The court recognized that, in terms of the functionality that it offers consumers and the economic relationships among industry participants, the Internet is as similar to analog cable networks as it is to analog telephone networks. As a result, the court considered most of the issues in the net neutrality case to be “indistinguishable” from those addressed in Midwest Video II, a seminal case addressing the FCC’s authority over cable systems. The court’s emphasis on the substantive similarities between analog cable services, which are clearly entitled to First Amendment protection, indicates that ISPs are likewise entitled to protection.

Net neutrality advocates argued that ISPs are not First Amendment “speakers” because ISPs do not exercise editorial discretion over Internet content. In essence, these advocates argued that ISPs forfeited their First Amendment rights as a result of their “actual conduct” in the marketplace.

Free speech: Phil Robertson vs Melissa Harris-Perry

Melissa Harris Perry

Free speech prevents governments from censuring their citizens for words they say or write. Modern jargon has broadened it to mean freedom from any consequences whatsoever for spoken or written words. However, in our jaded, cynical world, the application of this concept is often first filtered through a partisan lens.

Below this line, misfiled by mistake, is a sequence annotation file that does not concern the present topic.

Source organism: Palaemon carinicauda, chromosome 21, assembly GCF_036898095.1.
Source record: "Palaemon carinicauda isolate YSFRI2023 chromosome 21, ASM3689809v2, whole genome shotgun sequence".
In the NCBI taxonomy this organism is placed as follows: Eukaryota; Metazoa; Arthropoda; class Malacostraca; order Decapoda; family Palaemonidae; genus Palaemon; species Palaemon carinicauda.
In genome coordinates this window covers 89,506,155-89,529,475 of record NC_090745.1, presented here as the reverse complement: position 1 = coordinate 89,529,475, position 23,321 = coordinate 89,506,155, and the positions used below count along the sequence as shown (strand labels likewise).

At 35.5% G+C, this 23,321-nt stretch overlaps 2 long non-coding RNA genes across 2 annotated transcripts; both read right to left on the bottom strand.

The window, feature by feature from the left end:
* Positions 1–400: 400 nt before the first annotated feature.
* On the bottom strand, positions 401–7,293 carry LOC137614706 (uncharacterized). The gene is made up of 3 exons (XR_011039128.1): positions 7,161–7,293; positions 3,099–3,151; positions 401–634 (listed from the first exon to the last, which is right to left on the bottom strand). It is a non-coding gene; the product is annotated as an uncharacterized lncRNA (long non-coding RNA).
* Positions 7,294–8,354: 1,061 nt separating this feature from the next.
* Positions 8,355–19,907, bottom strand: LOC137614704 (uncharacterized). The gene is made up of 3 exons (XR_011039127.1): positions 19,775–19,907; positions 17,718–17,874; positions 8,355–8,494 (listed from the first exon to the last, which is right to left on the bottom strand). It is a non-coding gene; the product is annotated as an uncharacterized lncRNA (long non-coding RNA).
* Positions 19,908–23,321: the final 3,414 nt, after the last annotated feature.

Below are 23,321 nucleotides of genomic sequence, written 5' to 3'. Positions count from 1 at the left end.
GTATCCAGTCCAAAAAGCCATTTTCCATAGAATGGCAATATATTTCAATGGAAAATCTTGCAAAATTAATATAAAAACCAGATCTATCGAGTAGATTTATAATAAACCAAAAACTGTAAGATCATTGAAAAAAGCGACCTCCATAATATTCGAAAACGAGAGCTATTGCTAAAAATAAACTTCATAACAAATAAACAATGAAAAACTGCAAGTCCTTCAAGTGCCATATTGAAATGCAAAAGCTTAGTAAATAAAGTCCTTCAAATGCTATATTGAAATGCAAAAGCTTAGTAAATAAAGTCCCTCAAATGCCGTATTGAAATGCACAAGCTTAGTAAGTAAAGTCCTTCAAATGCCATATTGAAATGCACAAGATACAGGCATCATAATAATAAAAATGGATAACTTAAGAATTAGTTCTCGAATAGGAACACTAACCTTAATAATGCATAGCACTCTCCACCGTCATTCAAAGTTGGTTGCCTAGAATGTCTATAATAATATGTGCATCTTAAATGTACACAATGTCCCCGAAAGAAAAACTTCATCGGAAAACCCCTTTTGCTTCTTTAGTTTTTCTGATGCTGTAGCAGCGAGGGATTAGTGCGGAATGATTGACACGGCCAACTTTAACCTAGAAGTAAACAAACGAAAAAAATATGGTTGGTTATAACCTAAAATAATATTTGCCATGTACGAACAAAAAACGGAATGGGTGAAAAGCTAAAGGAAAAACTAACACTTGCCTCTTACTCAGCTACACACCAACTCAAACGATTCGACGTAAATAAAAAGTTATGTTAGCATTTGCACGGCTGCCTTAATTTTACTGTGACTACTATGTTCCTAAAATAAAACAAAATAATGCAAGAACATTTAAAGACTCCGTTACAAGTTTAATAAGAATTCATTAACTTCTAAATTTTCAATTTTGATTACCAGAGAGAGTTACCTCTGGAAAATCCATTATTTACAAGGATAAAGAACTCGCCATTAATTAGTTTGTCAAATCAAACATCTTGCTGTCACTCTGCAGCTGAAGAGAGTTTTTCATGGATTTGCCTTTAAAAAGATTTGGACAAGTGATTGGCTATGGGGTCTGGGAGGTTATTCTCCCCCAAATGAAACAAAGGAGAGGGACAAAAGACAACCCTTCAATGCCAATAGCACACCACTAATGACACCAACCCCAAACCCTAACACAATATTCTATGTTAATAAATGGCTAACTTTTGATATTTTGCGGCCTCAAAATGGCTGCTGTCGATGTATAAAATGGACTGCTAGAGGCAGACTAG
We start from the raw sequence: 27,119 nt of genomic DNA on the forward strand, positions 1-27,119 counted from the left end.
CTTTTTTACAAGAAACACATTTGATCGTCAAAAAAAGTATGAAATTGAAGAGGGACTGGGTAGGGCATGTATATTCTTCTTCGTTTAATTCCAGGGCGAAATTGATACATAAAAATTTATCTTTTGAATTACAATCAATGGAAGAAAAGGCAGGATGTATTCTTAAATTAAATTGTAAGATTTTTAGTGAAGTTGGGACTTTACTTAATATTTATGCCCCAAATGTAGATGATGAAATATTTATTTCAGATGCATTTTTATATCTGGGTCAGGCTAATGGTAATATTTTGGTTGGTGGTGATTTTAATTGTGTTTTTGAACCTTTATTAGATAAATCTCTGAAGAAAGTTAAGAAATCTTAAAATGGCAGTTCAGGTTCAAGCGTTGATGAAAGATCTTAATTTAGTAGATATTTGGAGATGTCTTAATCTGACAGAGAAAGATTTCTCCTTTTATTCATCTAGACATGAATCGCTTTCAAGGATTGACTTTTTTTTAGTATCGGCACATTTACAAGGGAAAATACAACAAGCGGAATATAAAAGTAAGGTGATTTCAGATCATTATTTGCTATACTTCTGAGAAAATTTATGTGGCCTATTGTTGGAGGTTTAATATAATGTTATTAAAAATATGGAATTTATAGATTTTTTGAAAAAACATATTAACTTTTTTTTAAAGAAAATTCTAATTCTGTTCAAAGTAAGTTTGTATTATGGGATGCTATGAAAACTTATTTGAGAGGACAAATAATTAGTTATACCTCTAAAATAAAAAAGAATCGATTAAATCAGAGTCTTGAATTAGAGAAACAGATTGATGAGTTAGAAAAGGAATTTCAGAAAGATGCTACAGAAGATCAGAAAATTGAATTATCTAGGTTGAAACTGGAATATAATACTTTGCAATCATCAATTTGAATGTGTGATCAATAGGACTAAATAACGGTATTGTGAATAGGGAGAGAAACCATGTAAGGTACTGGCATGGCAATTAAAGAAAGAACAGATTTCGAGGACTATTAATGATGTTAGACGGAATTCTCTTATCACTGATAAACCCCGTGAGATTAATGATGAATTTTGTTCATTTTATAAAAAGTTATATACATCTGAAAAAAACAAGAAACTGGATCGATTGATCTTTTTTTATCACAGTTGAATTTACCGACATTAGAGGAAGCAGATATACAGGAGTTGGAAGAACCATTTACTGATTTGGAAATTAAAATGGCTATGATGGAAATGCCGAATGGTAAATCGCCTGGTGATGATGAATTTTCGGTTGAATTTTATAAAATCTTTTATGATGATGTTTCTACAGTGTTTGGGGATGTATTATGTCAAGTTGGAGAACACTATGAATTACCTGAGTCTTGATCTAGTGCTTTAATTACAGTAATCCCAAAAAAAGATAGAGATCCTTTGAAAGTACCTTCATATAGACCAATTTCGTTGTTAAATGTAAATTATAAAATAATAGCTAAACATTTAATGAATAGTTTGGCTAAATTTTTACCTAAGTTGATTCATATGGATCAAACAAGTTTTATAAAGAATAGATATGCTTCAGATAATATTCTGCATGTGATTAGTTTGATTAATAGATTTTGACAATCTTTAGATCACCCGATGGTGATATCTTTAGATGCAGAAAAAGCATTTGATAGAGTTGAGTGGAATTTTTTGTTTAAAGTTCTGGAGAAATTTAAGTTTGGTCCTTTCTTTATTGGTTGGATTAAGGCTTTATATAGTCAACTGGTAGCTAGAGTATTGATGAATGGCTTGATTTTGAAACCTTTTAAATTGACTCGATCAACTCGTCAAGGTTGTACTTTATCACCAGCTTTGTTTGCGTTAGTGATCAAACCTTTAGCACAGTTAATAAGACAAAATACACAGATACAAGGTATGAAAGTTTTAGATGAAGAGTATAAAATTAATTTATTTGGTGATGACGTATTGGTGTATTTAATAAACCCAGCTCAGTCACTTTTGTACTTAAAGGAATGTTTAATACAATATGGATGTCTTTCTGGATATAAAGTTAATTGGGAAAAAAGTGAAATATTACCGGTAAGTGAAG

Recently Phil Robertson, one of the stars of a reality show on A&E, said some things in a magazine interview that offended people. A&E decide to suspend him (but have since reversed). The public discourse, specifically the socially conservative quadrant, erupted, and a new front in the culture wars was launched. Some argued that what Robertson said wasn’t offensive, so his suspension was unwarranted.

Regardless of my personal opinion, this is at least a defensible position. A person may or may not find something offensive, regardless of the objective fact that it offended others, and so not see the need for disciplinary action. Many instead invoked Robertson’s free speech rights. This is an untenable position from any angle. No one was sanctioned by the government, so no rights were violated. However, A&E also has free speech rights, employer rights, and contract rights, which precious few conservatives stood up for at the time.